Cricket: From Ashes to alcohol

David Lewellyn finds the weather is no bar to action at a wet Lord's
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It was to have been such a colourful day. Michael Atherton should have trotted out on to the famous ground for a record 42nd time as captain of England (passing Peter May's mark) in front of a sell-out crowd, who had paid, collectively, around pounds 650,000 to witness the historic moment.

Instead it was a black and white day, from the menacing clouds above, to the pristine, gleaming wet stands below, while on the giant screen the crowd - those few able to see it - was entertained by some flickering footage of Ashes highlights from the monochrome era of television.

Around Thomas Lord's old ground dripped the crowd, resigning themselves to seeing no cricket, perhaps anticipating a refund through the English Cricket Board's Raincheck Scheme, a 100 per cent refund for seeing up to 10 overs, 50 per cent up to 25 overs.

No one seemed particularly disgruntled. Stoically, they sought alternative distractions. The MCC membership packed the pavilion, speaking in librarian- low tones while the public filled the bars with a happy buzz of conversation. The hardier souls sipped champagne at one of two mobile bars in an area at the Nursery End. Still more crammed into the bookies. Ladbrokes had a television and the other attraction of the week, Ladies' Day at Royal Ascot, was on the box.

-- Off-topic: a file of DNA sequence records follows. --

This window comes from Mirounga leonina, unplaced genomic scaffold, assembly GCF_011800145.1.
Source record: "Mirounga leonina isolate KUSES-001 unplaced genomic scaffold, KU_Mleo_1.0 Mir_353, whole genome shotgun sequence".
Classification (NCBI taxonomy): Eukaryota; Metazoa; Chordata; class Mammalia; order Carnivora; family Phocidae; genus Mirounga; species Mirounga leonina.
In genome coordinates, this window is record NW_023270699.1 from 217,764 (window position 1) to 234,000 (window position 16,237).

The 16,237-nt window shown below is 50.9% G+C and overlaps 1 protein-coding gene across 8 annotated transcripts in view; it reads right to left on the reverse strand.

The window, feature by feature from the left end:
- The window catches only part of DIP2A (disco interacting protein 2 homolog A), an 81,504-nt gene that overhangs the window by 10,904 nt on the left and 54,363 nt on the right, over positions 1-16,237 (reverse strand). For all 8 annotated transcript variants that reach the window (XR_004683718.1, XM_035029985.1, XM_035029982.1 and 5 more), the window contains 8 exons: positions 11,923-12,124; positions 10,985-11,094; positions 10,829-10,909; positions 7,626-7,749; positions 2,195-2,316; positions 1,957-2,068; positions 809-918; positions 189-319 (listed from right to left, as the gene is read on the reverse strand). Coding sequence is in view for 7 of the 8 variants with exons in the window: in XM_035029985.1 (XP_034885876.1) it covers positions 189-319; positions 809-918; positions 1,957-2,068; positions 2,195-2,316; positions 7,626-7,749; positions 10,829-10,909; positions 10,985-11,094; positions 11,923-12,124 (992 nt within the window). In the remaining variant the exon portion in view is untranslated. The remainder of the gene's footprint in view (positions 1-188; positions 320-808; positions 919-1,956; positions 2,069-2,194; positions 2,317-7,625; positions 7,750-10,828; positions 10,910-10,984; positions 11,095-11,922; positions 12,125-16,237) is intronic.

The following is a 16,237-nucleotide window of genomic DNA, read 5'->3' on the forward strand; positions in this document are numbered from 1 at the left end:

Others lucky enough to be in seats that were sheltered from the elements remained where they were, delving from time to time into hampers and carrier bags. Their presence must have puzzled the tourist from Yokohama in Japan who stepped into the ground clutching his ticket. It was only spitting with rain. He squinted and asked where the play was. He will have wondered at those eccentrics who sat and stared at plastic sheeting as rain robbed Test cricket for the 83rd time of a complete day's play in England, the fourth time the opening day of the Lord's Test has been lost to the weather.

Time hangs heavy under overcast skies. Desultory groups of players formed card schools, or wandered around the confines of the pavilion.

The only people seemingly untouched and unaffected by the climate were the corporate hospitality guests. They remained, as always on these strawberry- season days, their backs to the event, steadfastly tucking in to bouchees and business talk.

Atherton should have his moment today. Yesterday, history was postponed.